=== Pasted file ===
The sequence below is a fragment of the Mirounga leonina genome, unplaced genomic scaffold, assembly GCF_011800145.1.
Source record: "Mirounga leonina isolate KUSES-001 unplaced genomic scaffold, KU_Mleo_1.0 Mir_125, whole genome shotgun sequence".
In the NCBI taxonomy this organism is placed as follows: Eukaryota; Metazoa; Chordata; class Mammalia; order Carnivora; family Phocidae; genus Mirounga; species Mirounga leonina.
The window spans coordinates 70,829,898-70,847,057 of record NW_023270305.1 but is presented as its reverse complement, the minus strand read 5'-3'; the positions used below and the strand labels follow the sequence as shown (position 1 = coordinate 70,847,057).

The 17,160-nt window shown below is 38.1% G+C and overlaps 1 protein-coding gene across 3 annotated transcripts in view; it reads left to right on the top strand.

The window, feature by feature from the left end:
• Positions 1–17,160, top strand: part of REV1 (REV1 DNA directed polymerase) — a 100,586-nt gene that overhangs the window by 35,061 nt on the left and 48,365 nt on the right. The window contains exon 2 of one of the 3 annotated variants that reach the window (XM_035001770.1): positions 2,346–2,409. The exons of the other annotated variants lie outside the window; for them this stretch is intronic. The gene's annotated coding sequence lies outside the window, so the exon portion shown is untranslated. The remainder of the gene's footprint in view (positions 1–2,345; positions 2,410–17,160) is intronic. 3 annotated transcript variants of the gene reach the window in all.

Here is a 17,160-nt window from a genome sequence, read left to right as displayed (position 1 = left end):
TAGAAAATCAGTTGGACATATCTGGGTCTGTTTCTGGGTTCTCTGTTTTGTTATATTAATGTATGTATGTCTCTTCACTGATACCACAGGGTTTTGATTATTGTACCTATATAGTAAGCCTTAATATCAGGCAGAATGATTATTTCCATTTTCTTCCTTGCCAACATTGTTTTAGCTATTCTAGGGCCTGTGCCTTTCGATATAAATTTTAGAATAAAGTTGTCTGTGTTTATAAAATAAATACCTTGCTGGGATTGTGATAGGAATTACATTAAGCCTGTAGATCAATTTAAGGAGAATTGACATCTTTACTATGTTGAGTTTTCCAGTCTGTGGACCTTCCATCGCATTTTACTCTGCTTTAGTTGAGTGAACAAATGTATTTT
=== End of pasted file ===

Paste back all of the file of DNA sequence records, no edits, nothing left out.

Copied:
The sequence below is a fragment of the Mirounga leonina genome, unplaced genomic scaffold, assembly GCF_011800145.1.
Source record: "Mirounga leonina isolate KUSES-001 unplaced genomic scaffold, KU_Mleo_1.0 Mir_125, whole genome shotgun sequence".
In the NCBI taxonomy this organism is placed as follows: Eukaryota; Metazoa; Chordata; class Mammalia; order Carnivora; family Phocidae; genus Mirounga; species Mirounga leonina.
The window spans coordinates 70,829,898-70,847,057 of record NW_023270305.1 but is presented as its reverse complement, the minus strand read 5'-3'; the positions used below and the strand labels follow the sequence as shown (position 1 = coordinate 70,847,057).

The 17,160-nt window shown below is 38.1% G+C and overlaps 1 protein-coding gene across 3 annotated transcripts in view; it reads left to right on the top strand.

The window, feature by feature from the left end:
• Positions 1–17,160, top strand: part of REV1 (REV1 DNA directed polymerase) — a 100,586-nt gene that overhangs the window by 35,061 nt on the left and 48,365 nt on the right. The window contains exon 2 of one of the 3 annotated variants that reach the window (XM_035001770.1): positions 2,346–2,409. The exons of the other annotated variants lie outside the window; for them this stretch is intronic. The gene's annotated coding sequence lies outside the window, so the exon portion shown is untranslated. The remainder of the gene's footprint in view (positions 1–2,345; positions 2,410–17,160) is intronic. 3 annotated transcript variants of the gene reach the window in all.

Here is a 17,160-nt window from a genome sequence, read left to right as displayed (position 1 = left end):
TAGAAAATCAGTTGGACATATCTGGGTCTGTTTCTGGGTTCTCTGTTTTGTTATATTAATGTATGTATGTCTCTTCACTGATACCACAGGGTTTTGATTATTGTACCTATATAGTAAGCCTTAATATCAGGCAGAATGATTATTTCCATTTTCTTCCTTGCCAACATTGTTTTAGCTATTCTAGGGCCTGTGCCTTTCGATATAAATTTTAGAATAAAGTTGTCTGTGTTTATAAAATAAATACCTTGCTGGGATTGTGATAGGAATTACATTAAGCCTGTAGATCAATTTAAGGAGAATTGACATCTTTACTATGTTGAGTTTTCCAGTCTGTGGACCTTCCATCGCATTTTACTCTGCTTTAGTTGAGTGAACAAATGTATTTT